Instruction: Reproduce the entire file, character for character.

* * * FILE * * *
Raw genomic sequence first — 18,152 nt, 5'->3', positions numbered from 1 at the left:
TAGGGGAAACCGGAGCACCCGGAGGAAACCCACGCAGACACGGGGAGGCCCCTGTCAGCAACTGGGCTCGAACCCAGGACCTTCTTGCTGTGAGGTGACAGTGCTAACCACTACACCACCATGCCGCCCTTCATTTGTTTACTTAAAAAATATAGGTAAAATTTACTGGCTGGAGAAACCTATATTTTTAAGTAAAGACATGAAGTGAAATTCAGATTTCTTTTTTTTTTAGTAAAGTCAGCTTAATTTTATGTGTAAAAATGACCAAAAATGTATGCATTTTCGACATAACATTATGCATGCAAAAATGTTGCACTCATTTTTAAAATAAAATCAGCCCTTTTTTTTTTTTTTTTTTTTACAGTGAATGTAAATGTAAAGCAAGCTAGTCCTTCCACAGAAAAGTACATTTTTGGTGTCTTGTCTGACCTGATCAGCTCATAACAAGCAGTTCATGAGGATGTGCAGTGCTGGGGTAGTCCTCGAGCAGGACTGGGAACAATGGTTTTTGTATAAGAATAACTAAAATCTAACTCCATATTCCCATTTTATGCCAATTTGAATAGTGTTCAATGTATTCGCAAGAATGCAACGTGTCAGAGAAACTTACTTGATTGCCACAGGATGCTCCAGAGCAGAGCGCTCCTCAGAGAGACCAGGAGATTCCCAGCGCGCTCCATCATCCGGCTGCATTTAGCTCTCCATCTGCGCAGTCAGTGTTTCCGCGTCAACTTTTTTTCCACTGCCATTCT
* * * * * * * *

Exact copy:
Raw genomic sequence first — 18,152 nt, 5'->3', positions numbered from 1 at the left:
TAGGGGAAACCGGAGCACCCGGAGGAAACCCACGCAGACACGGGGAGGCCCCTGTCAGCAACTGGGCTCGAACCCAGGACCTTCTTGCTGTGAGGTGACAGTGCTAACCACTACACCACCATGCCGCCCTTCATTTGTTTACTTAAAAAATATAGGTAAAATTTACTGGCTGGAGAAACCTATATTTTTAAGTAAAGACATGAAGTGAAATTCAGATTTCTTTTTTTTTTAGTAAAGTCAGCTTAATTTTATGTGTAAAAATGACCAAAAATGTATGCATTTTCGACATAACATTATGCATGCAAAAATGTTGCACTCATTTTTAAAATAAAATCAGCCCTTTTTTTTTTTTTTTTTTTTACAGTGAATGTAAATGTAAAGCAAGCTAGTCCTTCCACAGAAAAGTACATTTTTGGTGTCTTGTCTGACCTGATCAGCTCATAACAAGCAGTTCATGAGGATGTGCAGTGCTGGGGTAGTCCTCGAGCAGGACTGGGAACAATGGTTTTTGTATAAGAATAACTAAAATCTAACTCCATATTCCCATTTTATGCCAATTTGAATAGTGTTCAATGTATTCGCAAGAATGCAACGTGTCAGAGAAACTTACTTGATTGCCACAGGATGCTCCAGAGCAGAGCGCTCCTCAGAGAGACCAGGAGATTCCCAGCGCGCTCCATCATCCGGCTGCATTTAGCTCTCCATCTGCGCAGTCAGTGTTTCCGCGTCAACTTTTTTTCCACTGCCATTCT